If a director deliberately misleads a third party, who suffers financial loss as a result, they may be personally liable to reimburse those losses.
Bribery and corruption
The Bribery Act 2010, which came into force in July 2011, was extended to include all private sector transactions in addition to the previous public officials. Where a company is convicted of an offence of offering or receiving a bribe, directors can be held jointly liable with the company if they can be shown to have consented or connived in the bribery. If convicted, prison sentences can be up to 10 years plus unlimited fines.
Health and Safety
Under section 37 of the Health and Safety at Work Act 1974, a director who causes a company to breach health and safety law because of their consent or negligence can be personally prosecuted.
If prosecuted, a director can be imprisoned for up to two years and fined an unlimited amount, as well as being disqualified from being a director for a period of time (under section 2(1) of the Company Directors Disqualification Act 1986).
The Health and Safety Executive (HSE) has issued guidance so that directors are aware of their responsibilities. By following the guidance and documenting actions, directors can demonstrate they have complied with the law should they be prosecuted.
Serious Data Protection Breaches
If a company tries to avoid fines from the Information Commissioners Office (ICO) by closing the business down, the ICO might try and pursue the matter with ex-Directors (i.e. hold them personally accountable). This might be the case if the firm was involved with mass illegal phones calls or texts (i.e. nuisance communisations). Smaller, one off incidents are less likely to be pursued on a personal basis, and clearly if the business is still operating, any fines would be levied against it rather than individual Directors.
Directors can be sentenced for up to 10 years in prison if found guilty of fraudulent trading, which is where they purposefully put company assets beyond the reach of creditors if they suspect the business is insolvent.
If a director continues to trade with the knowledge that the company is insolvent, courts may order them to personally pay any assets incorrectly dealt with back to the company.
Disregarding court orders
A director can be held in contempt of court if they wilfully ignore a court order on the company, potentially leading to imprisonment.
A director can be held personally liable if they commit, or allow someone else to commit, an offence that breaches environmental regulations.
Individual directors and managers are subject to prosecution under common law for manslaughter where:
- They owed, and breached, a duty of care to the deceased, and
- The breach materially contributed to or was the cause of death, and was so negligent that it can proved they had a disregard for the life of the deceased.
A conviction for gross negligence manslaughter carries a maximum sentence of life imprisonment.
Breach of Intellectual Property Rights
Where a director arranges or allows someone to infringe a third party’s Intellectual Property rights, they can be personally held liable to pay compensation.
Anti-competitive behaviour / price fixing
A director can be imprisoned for up to five years if found guilty of causing their company to enter into cartel agreements involving price-fixing, limiting production or supply or influencing bidding processes.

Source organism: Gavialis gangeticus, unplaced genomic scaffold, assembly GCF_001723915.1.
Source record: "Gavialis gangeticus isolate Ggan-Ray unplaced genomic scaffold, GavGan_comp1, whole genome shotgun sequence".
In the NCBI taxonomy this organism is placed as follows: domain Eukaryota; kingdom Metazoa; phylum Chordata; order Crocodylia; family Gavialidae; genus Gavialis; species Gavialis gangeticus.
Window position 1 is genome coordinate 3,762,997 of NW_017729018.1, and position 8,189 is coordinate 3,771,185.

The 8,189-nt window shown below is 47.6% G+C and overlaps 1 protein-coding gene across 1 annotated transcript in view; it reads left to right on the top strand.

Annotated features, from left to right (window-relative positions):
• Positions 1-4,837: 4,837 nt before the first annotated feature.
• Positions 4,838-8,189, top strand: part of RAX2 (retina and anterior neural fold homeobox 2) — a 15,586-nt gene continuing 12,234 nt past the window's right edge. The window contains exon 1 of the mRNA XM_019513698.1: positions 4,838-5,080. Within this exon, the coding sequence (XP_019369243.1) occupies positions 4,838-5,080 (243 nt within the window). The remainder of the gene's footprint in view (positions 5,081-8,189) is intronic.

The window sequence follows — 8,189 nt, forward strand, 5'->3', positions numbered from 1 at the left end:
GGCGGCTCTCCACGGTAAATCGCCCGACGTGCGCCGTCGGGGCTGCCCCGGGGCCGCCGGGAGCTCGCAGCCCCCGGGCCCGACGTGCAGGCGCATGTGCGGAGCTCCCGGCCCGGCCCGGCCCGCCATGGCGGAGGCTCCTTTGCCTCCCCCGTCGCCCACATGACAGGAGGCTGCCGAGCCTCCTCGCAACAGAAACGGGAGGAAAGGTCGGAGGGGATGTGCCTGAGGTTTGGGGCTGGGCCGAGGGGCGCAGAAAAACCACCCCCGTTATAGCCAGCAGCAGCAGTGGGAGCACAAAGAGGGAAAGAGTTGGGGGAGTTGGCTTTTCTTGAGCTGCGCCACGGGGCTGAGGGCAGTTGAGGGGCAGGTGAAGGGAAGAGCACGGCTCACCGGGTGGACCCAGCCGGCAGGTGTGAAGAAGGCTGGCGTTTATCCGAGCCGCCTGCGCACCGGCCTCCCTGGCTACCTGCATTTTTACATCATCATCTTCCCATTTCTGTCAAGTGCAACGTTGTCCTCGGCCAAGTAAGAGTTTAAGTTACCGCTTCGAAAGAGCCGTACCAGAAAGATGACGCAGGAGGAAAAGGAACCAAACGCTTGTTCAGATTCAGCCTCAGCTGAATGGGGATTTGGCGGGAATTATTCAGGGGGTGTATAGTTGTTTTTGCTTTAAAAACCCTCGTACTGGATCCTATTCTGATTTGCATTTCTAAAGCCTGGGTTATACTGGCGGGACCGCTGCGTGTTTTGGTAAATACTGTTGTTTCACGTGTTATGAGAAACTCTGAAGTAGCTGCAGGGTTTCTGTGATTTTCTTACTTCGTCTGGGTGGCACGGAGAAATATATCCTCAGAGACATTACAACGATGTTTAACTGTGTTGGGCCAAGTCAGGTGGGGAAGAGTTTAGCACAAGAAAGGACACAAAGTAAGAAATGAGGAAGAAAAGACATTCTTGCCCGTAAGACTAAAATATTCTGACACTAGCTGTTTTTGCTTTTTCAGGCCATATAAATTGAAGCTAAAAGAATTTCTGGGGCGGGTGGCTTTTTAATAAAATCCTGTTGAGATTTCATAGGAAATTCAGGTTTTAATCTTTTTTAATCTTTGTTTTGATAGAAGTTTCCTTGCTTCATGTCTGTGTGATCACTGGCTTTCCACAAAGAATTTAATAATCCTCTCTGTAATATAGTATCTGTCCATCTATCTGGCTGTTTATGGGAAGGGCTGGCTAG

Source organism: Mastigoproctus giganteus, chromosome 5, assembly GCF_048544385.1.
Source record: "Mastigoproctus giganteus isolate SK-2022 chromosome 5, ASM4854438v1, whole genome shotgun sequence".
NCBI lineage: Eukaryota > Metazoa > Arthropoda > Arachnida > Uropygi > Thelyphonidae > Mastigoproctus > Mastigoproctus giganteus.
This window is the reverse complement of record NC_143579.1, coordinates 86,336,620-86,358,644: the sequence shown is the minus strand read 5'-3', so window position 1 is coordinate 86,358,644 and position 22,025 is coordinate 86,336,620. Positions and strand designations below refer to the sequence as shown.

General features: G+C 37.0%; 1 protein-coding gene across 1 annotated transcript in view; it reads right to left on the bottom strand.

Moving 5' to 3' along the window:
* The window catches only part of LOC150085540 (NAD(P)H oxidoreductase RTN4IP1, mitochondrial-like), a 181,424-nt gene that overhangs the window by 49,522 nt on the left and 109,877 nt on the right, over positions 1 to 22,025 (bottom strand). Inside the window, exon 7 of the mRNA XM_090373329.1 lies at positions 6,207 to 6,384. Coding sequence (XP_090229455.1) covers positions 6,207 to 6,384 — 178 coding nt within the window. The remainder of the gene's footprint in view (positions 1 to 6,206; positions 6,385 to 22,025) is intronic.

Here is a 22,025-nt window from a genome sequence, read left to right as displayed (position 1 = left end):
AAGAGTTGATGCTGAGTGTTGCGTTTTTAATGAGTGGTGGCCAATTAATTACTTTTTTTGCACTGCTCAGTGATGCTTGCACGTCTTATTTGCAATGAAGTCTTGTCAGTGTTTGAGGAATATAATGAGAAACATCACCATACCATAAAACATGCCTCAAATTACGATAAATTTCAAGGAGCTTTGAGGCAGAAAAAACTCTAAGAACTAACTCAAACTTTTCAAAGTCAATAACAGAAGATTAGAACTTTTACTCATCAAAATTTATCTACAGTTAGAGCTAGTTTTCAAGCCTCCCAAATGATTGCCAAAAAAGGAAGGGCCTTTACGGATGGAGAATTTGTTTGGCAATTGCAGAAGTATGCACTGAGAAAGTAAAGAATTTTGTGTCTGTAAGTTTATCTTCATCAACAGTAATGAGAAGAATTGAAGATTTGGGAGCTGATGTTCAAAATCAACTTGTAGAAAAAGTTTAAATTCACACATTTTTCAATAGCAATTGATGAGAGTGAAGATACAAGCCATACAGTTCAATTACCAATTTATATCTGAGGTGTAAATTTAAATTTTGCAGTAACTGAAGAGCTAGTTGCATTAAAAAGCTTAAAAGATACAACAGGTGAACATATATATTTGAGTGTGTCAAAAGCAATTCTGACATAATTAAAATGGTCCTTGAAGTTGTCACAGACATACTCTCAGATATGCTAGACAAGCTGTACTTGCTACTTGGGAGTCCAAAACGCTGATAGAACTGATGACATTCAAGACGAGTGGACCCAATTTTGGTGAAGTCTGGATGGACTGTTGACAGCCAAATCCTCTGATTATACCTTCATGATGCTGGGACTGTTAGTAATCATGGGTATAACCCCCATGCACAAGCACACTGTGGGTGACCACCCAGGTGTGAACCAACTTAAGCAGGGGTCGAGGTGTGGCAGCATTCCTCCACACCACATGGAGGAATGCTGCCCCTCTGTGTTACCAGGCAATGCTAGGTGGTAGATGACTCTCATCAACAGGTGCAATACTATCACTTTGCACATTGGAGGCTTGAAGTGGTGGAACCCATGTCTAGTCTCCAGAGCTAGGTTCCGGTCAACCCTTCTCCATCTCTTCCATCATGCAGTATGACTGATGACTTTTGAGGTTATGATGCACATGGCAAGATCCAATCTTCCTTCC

Mandatory trading disclosures
Directors can be fined if the company fails to comply with, or make trading disclosures required by, The Companies (Trading disclosures) Regulations 2008.
Acting while disqualified
A director can be held personally liable if they act in the management of the company while disqualified, or acting on the instructions of someone else who is disqualified.
In some of the examples above, the company will be liable alongside an individual director. The reason a director may be liable personally is because they may have acted in a personal capacity without the knowledge of the company’s board, or have personally committed criminal offences or consented or connived with others to commit them.
Can a director sue another director?
Yes, other directors can sue a director on behalf of the company. Shareholders can also take legal action to recover losses against an individual director or an entire board of directors for breach of duty, but it must be brought in the company’s name and to recover the company’s loss.
The shareholder is not claiming in their own name for their own loss, but in the company’s name for the company’s loss. Therefore, any sum recovered goes to the company, and it is the board’s decision whether to pass the benefit on to shareholders in dividends.
There are different types of insurance that can offer protection, chiefly Directors’ and Officers’ Insurance (D&O), which can provide funds for legal costs to fund the defence of actions, and the costs awarded to successful claimants. It’s worth noting, however, that D&O insurance will exclude costs awarded in cases of dishonesty, fraud, criminal or malicious acts committed deliberately.
A more comprehensive management liability insurance policy includes corporate legal liability (entity), and employment practices liability on top of directors’ and officers’ liability.
Corporate legal liability insurance defends claims made against the company, as opposed to against individual directors or officers.
Employment practices liability insurance protects the company against legal costs and financial loss from claims made by employees for things like unfair dismissal, discrimination or harassment.